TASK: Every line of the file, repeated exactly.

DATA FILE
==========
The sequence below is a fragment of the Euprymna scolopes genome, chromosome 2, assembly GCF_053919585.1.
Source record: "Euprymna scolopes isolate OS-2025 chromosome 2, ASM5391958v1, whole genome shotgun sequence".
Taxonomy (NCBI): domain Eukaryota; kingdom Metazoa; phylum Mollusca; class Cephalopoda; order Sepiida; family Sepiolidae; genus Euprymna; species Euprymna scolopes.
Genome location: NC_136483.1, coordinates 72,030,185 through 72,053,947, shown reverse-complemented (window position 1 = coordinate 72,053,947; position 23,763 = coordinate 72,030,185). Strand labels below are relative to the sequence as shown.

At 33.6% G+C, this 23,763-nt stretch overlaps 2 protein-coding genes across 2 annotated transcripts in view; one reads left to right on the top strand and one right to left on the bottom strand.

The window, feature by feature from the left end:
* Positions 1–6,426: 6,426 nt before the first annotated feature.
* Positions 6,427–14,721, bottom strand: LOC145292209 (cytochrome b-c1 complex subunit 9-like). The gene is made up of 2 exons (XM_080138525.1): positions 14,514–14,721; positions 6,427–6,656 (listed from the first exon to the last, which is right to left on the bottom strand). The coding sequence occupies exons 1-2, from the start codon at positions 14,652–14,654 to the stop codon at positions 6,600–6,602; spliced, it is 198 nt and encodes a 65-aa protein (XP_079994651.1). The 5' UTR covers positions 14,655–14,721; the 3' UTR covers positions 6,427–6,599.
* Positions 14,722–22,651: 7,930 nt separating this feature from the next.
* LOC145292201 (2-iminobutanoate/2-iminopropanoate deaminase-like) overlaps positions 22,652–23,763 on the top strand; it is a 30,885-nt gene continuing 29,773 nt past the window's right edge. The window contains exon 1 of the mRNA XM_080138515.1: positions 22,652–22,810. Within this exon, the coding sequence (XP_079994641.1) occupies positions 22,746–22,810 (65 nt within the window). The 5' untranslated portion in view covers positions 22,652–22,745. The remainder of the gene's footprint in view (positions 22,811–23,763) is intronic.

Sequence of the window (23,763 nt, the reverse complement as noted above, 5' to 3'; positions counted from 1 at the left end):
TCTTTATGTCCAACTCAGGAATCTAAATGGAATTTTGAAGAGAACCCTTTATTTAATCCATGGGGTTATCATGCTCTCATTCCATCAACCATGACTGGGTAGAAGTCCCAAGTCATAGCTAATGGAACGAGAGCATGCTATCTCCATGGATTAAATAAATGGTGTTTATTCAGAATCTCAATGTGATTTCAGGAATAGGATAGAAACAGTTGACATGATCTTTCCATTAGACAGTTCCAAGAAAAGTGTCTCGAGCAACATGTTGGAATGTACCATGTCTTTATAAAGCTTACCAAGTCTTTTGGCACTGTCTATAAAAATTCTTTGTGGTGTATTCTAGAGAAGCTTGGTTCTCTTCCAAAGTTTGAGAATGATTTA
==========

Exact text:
The sequence below is a fragment of the Euprymna scolopes genome, chromosome 2, assembly GCF_053919585.1.
Source record: "Euprymna scolopes isolate OS-2025 chromosome 2, ASM5391958v1, whole genome shotgun sequence".
Taxonomy (NCBI): domain Eukaryota; kingdom Metazoa; phylum Mollusca; class Cephalopoda; order Sepiida; family Sepiolidae; genus Euprymna; species Euprymna scolopes.
Genome location: NC_136483.1, coordinates 72,030,185 through 72,053,947, shown reverse-complemented (window position 1 = coordinate 72,053,947; position 23,763 = coordinate 72,030,185). Strand labels below are relative to the sequence as shown.

At 33.6% G+C, this 23,763-nt stretch overlaps 2 protein-coding genes across 2 annotated transcripts in view; one reads left to right on the top strand and one right to left on the bottom strand.

The window, feature by feature from the left end:
* Positions 1–6,426: 6,426 nt before the first annotated feature.
* Positions 6,427–14,721, bottom strand: LOC145292209 (cytochrome b-c1 complex subunit 9-like). The gene is made up of 2 exons (XM_080138525.1): positions 14,514–14,721; positions 6,427–6,656 (listed from the first exon to the last, which is right to left on the bottom strand). The coding sequence occupies exons 1-2, from the start codon at positions 14,652–14,654 to the stop codon at positions 6,600–6,602; spliced, it is 198 nt and encodes a 65-aa protein (XP_079994651.1). The 5' UTR covers positions 14,655–14,721; the 3' UTR covers positions 6,427–6,599.
* Positions 14,722–22,651: 7,930 nt separating this feature from the next.
* LOC145292201 (2-iminobutanoate/2-iminopropanoate deaminase-like) overlaps positions 22,652–23,763 on the top strand; it is a 30,885-nt gene continuing 29,773 nt past the window's right edge. The window contains exon 1 of the mRNA XM_080138515.1: positions 22,652–22,810. Within this exon, the coding sequence (XP_079994641.1) occupies positions 22,746–22,810 (65 nt within the window). The 5' untranslated portion in view covers positions 22,652–22,745. The remainder of the gene's footprint in view (positions 22,811–23,763) is intronic.

Sequence of the window (23,763 nt, the reverse complement as noted above, 5' to 3'; positions counted from 1 at the left end):
TCTTTATGTCCAACTCAGGAATCTAAATGGAATTTTGAAGAGAACCCTTTATTTAATCCATGGGGTTATCATGCTCTCATTCCATCAACCATGACTGGGTAGAAGTCCCAAGTCATAGCTAATGGAACGAGAGCATGCTATCTCCATGGATTAAATAAATGGTGTTTATTCAGAATCTCAATGTGATTTCAGGAATAGGATAGAAACAGTTGACATGATCTTTCCATTAGACAGTTCCAAGAAAAGTGTCTCGAGCAACATGTTGGAATGTACCATGTCTTTATAAAGCTTACCAAGTCTTTTGGCACTGTCTATAAAAATTCTTTGTGGTGTATTCTAGAGAAGCTTGGTTCTCTTCCAAAGTTTGAGAATGATTTA